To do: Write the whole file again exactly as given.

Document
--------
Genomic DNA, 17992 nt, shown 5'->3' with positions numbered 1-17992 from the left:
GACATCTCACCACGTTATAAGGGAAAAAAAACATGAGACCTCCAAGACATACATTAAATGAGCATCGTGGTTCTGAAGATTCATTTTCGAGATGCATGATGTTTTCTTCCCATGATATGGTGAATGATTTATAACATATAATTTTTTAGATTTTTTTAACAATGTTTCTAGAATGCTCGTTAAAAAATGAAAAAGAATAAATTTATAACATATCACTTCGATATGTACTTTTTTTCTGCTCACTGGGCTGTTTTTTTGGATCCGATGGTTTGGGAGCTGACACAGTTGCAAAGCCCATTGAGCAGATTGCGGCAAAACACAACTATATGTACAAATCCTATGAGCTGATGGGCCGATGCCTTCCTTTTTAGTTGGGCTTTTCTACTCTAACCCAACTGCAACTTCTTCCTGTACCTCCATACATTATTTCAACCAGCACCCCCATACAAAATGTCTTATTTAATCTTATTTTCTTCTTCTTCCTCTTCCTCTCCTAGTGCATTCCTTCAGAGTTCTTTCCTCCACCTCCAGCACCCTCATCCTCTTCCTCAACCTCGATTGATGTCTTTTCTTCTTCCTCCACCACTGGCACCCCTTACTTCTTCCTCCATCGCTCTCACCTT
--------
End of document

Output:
Genomic DNA, 17992 nt, shown 5'->3' with positions numbered 1-17992 from the left:
GACATCTCACCACGTTATAAGGGAAAAAAAACATGAGACCTCCAAGACATACATTAAATGAGCATCGTGGTTCTGAAGATTCATTTTCGAGATGCATGATGTTTTCTTCCCATGATATGGTGAATGATTTATAACATATAATTTTTTAGATTTTTTTAACAATGTTTCTAGAATGCTCGTTAAAAAATGAAAAAGAATAAATTTATAACATATCACTTCGATATGTACTTTTTTTCTGCTCACTGGGCTGTTTTTTTGGATCCGATGGTTTGGGAGCTGACACAGTTGCAAAGCCCATTGAGCAGATTGCGGCAAAACACAACTATATGTACAAATCCTATGAGCTGATGGGCCGATGCCTTCCTTTTTAGTTGGGCTTTTCTACTCTAACCCAACTGCAACTTCTTCCTGTACCTCCATACATTATTTCAACCAGCACCCCCATACAAAATGTCTTATTTAATCTTATTTTCTTCTTCTTCCTCTTCCTCTCCTAGTGCATTCCTTCAGAGTTCTTTCCTCCACCTCCAGCACCCTCATCCTCTTCCTCAACCTCGATTGATGTCTTTTCTTCTTCCTCCACCACTGGCACCCCTTACTTCTTCCTCCATCGCTCTCACCTT